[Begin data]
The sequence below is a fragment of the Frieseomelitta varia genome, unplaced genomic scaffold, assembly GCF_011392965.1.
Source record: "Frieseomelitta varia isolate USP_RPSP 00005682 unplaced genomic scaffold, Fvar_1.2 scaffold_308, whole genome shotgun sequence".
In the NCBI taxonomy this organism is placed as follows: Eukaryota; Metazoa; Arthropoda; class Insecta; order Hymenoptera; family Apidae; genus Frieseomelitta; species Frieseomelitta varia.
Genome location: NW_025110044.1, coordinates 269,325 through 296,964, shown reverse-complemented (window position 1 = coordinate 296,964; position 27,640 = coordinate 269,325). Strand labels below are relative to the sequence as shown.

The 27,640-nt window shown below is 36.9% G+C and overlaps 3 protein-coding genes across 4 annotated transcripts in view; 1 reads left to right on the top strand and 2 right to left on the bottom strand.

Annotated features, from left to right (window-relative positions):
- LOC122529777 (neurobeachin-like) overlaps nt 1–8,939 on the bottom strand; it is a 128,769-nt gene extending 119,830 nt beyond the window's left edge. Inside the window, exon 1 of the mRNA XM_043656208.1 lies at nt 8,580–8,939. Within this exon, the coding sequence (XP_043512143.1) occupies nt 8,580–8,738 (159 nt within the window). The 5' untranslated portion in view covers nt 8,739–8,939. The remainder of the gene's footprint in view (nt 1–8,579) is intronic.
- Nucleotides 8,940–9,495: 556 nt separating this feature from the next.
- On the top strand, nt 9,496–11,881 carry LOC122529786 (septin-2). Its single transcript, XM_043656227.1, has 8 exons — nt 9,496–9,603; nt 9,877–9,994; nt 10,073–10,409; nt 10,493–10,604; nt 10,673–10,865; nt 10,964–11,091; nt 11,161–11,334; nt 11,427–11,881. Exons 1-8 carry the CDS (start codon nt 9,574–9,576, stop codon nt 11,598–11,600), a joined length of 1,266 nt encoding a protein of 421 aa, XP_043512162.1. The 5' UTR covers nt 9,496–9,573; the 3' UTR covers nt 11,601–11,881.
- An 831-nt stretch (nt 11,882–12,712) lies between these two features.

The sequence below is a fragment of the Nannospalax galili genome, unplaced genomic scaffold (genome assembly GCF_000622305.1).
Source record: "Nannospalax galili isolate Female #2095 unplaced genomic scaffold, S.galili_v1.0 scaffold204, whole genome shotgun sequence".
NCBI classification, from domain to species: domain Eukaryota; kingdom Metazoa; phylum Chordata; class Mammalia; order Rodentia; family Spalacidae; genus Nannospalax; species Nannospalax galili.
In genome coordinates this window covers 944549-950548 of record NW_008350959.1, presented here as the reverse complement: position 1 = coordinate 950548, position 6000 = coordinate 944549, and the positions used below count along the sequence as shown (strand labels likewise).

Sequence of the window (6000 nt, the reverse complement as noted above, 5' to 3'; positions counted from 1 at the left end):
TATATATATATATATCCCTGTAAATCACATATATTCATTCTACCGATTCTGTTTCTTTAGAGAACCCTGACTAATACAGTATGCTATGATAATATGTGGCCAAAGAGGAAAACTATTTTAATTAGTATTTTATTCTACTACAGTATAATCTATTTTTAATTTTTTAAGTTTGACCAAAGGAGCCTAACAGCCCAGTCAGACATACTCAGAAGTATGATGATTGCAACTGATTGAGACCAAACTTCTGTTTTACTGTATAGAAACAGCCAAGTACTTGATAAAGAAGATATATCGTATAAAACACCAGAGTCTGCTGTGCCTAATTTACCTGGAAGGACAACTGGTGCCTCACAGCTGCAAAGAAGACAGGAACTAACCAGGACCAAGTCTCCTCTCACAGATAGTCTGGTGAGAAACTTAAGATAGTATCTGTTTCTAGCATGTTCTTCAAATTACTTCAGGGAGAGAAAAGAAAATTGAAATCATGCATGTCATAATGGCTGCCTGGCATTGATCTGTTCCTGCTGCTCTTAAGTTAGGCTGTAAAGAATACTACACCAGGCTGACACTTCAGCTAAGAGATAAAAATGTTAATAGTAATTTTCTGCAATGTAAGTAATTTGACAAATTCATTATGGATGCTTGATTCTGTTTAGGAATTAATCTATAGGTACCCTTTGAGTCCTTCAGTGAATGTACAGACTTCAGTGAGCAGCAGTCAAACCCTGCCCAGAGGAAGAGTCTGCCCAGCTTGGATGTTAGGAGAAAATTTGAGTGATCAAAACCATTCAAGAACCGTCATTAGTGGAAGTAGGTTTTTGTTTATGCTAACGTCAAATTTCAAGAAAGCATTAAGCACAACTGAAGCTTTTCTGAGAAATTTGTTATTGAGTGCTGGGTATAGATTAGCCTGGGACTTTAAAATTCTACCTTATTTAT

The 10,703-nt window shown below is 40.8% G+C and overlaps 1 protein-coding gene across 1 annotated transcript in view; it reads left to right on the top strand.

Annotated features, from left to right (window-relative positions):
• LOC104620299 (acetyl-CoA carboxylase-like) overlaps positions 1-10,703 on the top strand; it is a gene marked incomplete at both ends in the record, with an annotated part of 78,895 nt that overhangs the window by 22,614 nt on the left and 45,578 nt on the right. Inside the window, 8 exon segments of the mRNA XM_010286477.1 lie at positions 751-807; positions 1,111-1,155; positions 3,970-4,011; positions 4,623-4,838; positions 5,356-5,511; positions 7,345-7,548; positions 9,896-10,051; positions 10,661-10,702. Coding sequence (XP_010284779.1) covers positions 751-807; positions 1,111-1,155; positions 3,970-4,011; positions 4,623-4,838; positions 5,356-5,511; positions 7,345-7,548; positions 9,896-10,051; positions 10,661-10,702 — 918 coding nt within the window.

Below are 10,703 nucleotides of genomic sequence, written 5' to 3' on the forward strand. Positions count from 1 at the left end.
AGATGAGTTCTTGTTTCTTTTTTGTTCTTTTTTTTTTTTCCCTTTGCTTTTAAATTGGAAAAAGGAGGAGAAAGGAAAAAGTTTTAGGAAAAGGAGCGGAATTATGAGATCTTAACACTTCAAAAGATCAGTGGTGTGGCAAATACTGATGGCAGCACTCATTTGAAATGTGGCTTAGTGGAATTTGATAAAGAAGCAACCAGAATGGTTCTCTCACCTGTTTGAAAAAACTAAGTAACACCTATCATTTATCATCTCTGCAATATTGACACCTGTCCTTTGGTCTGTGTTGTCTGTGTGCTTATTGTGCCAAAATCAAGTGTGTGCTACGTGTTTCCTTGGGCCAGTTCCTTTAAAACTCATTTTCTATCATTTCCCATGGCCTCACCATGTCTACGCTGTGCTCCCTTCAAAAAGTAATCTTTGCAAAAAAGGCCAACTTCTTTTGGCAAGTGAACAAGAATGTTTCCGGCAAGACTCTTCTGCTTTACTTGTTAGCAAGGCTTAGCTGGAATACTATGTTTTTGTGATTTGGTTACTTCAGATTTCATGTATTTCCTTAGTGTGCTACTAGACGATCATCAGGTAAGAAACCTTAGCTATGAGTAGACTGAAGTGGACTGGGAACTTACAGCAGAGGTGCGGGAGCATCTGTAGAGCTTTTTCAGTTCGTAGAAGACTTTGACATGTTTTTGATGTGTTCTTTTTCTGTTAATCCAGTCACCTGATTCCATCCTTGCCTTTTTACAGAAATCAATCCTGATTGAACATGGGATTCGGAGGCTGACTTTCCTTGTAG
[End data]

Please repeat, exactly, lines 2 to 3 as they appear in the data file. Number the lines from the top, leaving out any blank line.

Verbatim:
Source record: "Frieseomelitta varia isolate USP_RPSP 00005682 unplaced genomic scaffold, Fvar_1.2 scaffold_308, whole genome shotgun sequence".
In the NCBI taxonomy this organism is placed as follows: Eukaryota; Metazoa; Arthropoda; class Insecta; order Hymenoptera; family Apidae; genus Frieseomelitta; species Frieseomelitta varia.